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Publication numberUS2949215 A
Publication typeGrant
Publication dateAug 16, 1960
Filing dateMar 17, 1958
Priority dateMar 17, 1958
Publication numberUS 2949215 A, US 2949215A, US-A-2949215, US2949215 A, US2949215A
InventorsAlexander James W, Alexander Robert C, Mudge Will M
Original AssigneeAlexander James W, Alexander Robert C, Mudge Will M
Export CitationBiBTeX, EndNote, RefMan
External Links: USPTO, USPTO Assignment, Espacenet
Dispensing caps for collapsible containers
US 2949215 A
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Description  (OCR text may contain errors)

Aug. 16, 1960 W. M. MUDGE ET AL DISPENSING CAPS FOR COLLAPSIBLE CONTAINERS Filed'llaroh 1-7, 1958 :5 Irweit'loras will M. MLLdQQ. Robert C. GJGK11 LQ1- J'avnes ulalexandal' United States Patent DISPENSING CAPS FOR COLLAPSIBLE CONTAINERS Will M. Mudge, St. Louis Park, Minn. (2301 Westridge Lane, Minneapolis 16, Minn); and Robert C. Alexander, 301'5 Fairehild Ave., and James W. Alexander, 3003 Fairchild Ave., both of Wayzata, Minn.

7 Filed Mar. 17, 1958, Ser. No. 722,059

1 Claim. ((31. 222-490) Our. invention relates to improvements in dispensing caps for collapsible containers such as tubes in which tooth pastes, shaving creams, hair creams and the like are commonly sold.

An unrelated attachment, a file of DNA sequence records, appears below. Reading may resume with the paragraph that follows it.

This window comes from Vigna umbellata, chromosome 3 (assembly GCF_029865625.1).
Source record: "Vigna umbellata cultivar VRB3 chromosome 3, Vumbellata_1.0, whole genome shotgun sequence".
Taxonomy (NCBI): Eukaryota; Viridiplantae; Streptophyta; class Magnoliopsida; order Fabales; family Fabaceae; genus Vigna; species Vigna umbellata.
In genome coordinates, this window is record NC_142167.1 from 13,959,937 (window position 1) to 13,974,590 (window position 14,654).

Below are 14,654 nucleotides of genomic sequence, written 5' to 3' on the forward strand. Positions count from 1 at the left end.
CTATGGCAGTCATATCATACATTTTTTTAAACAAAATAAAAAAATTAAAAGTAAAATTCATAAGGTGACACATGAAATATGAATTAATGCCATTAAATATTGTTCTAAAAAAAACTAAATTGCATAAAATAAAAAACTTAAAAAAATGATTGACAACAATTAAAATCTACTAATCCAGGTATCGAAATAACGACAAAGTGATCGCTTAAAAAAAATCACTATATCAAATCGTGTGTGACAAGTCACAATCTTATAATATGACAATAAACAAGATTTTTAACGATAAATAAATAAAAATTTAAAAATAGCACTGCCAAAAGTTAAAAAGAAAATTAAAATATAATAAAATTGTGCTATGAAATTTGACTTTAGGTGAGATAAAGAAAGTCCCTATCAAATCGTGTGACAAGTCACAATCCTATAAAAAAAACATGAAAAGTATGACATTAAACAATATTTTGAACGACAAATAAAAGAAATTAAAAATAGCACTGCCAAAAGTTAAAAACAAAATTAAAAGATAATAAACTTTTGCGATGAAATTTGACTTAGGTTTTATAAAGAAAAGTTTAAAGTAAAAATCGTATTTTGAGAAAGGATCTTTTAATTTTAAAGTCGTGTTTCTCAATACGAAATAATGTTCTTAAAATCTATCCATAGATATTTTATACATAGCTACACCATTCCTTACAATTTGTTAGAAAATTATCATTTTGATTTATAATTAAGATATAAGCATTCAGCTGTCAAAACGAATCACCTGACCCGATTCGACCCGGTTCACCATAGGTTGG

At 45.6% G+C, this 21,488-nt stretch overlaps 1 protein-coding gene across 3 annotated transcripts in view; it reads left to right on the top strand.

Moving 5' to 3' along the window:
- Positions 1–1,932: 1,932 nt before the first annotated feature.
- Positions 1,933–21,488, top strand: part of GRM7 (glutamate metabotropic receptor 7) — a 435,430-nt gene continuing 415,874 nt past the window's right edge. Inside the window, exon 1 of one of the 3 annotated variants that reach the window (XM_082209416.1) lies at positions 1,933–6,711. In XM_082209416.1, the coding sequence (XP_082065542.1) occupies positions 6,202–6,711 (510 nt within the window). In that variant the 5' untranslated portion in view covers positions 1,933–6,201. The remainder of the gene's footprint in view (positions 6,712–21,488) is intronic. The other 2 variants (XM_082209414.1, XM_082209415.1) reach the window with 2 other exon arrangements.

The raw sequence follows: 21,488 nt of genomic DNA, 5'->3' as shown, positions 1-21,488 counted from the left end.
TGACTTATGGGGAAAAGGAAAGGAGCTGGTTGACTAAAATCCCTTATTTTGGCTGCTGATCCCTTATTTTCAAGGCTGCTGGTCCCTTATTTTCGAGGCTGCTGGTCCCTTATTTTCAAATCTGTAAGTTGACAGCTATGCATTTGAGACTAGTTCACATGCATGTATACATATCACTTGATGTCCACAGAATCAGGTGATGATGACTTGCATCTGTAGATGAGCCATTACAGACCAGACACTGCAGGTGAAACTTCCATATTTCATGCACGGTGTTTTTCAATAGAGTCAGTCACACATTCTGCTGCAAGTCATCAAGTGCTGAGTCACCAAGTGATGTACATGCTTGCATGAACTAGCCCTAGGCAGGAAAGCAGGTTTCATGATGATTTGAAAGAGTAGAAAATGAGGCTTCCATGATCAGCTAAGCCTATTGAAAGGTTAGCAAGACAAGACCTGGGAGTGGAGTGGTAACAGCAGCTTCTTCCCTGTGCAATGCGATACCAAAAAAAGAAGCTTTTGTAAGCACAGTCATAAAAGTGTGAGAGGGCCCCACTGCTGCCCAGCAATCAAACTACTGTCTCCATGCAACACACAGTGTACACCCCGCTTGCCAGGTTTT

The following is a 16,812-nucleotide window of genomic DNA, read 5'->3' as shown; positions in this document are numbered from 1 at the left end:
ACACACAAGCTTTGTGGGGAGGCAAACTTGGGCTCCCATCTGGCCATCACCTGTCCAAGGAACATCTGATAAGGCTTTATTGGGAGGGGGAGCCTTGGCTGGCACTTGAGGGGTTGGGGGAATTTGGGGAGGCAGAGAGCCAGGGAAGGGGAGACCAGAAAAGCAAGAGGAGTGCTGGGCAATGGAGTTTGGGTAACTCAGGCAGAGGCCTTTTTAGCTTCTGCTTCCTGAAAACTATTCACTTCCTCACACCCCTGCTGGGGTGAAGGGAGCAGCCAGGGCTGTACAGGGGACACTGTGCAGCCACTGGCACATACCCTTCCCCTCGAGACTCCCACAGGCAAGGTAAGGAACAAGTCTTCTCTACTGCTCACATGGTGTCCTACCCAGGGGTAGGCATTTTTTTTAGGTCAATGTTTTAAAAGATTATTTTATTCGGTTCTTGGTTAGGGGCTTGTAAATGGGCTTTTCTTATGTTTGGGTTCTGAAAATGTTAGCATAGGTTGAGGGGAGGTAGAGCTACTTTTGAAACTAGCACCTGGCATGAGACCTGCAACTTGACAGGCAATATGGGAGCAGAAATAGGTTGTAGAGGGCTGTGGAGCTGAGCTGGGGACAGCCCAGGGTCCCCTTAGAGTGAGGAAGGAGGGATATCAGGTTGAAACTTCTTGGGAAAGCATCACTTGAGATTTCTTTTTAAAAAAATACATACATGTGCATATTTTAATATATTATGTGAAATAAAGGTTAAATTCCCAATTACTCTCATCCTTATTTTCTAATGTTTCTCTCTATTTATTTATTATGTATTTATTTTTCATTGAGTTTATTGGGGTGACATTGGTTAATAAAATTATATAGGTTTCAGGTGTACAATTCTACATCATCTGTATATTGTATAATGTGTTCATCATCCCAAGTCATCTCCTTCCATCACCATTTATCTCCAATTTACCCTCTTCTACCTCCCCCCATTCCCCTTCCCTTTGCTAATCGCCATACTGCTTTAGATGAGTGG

Tubes and other collapsible containers of the nature indicated are conventionally of a construction in which the container body is provided with an externally threaded discharge neck for which an internally threaded closure cap is provided, said closure cap being screwed onto thecontainer neck, when the container is in disuse, and being unscrewed from said neck and removed therefrom when material is to be dispensed from the container. Such conventional closure caps, when removed from the necks of containers, are easily and often misplaced or lost to the inconvenience of the user and to the detriment of the contents of the containers.

So-called captive closure caps have been tethered in one way or another to collapsible containers to pre vent the misplacement or loss of the caps, but such expedients require costly departures from the conventional in container construction, or are otherwise prohibitively costly. I

=Elforts have been [made to provide dispensing caps for collapsible containers which do not require removal from or replacement on the threaded container necks. However, insofar as we are aware, no fully adequate container cap of the dispensing type has been heretofore devised. .A fully adequate dispensing cap should cost no more than an ordinary closure cap and, like the ordinary closure cap, should be readily screwable onto the usual. threaded neck of a conventional tube or other containerby machines of conventional design. The fully adequate dispensing cap, initially placed on the neck of a tube .or other container, should not only seal the container against leakage throughout all of the times of its packaging, transportation and storage up tothe time of preparation for its use by the user, but also thereafter and at all times between uses until the entire content of the container is dispensed therefrom. Additionally, no more than a minimum of'effort, withoutskill and unattended with the use of an instrument of any kind, should be required on the part. of-a user in preparing the. dispensing cap for use;